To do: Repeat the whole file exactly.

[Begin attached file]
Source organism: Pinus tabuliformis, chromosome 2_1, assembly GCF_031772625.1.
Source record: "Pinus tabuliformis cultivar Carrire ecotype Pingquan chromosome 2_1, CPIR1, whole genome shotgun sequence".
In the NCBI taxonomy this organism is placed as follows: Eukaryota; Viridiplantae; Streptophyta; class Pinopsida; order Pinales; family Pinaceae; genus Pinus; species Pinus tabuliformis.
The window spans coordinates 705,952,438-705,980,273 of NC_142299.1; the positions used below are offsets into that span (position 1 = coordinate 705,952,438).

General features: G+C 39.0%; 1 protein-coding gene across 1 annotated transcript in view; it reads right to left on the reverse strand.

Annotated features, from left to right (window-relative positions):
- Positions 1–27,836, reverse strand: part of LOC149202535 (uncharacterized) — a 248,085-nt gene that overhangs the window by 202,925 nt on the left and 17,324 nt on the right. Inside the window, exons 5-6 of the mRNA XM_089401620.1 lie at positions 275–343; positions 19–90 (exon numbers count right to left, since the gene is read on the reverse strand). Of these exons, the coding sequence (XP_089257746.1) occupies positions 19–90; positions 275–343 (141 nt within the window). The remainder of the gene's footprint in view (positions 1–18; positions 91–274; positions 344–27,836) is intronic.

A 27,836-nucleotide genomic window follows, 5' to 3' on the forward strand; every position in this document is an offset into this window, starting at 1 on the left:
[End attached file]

Source organism: Pinus tabuliformis, chromosome 2_1, assembly GCF_031772625.1.
Source record: "Pinus tabuliformis cultivar Carrire ecotype Pingquan chromosome 2_1, CPIR1, whole genome shotgun sequence".
In the NCBI taxonomy this organism is placed as follows: Eukaryota; Viridiplantae; Streptophyta; class Pinopsida; order Pinales; family Pinaceae; genus Pinus; species Pinus tabuliformis.
The window spans coordinates 705,952,438-705,980,273 of NC_142299.1; the positions used below are offsets into that span (position 1 = coordinate 705,952,438).

General features: G+C 39.0%; 1 protein-coding gene across 1 annotated transcript in view; it reads right to left on the reverse strand.

Annotated features, from left to right (window-relative positions):
- Positions 1–27,836, reverse strand: part of LOC149202535 (uncharacterized) — a 248,085-nt gene that overhangs the window by 202,925 nt on the left and 17,324 nt on the right. Inside the window, exons 5-6 of the mRNA XM_089401620.1 lie at positions 275–343; positions 19–90 (exon numbers count right to left, since the gene is read on the reverse strand). Of these exons, the coding sequence (XP_089257746.1) occupies positions 19–90; positions 275–343 (141 nt within the window). The remainder of the gene's footprint in view (positions 1–18; positions 91–274; positions 344–27,836) is intronic.

A 27,836-nucleotide genomic window follows, 5' to 3' on the forward strand; every position in this document is an offset into this window, starting at 1 on the left: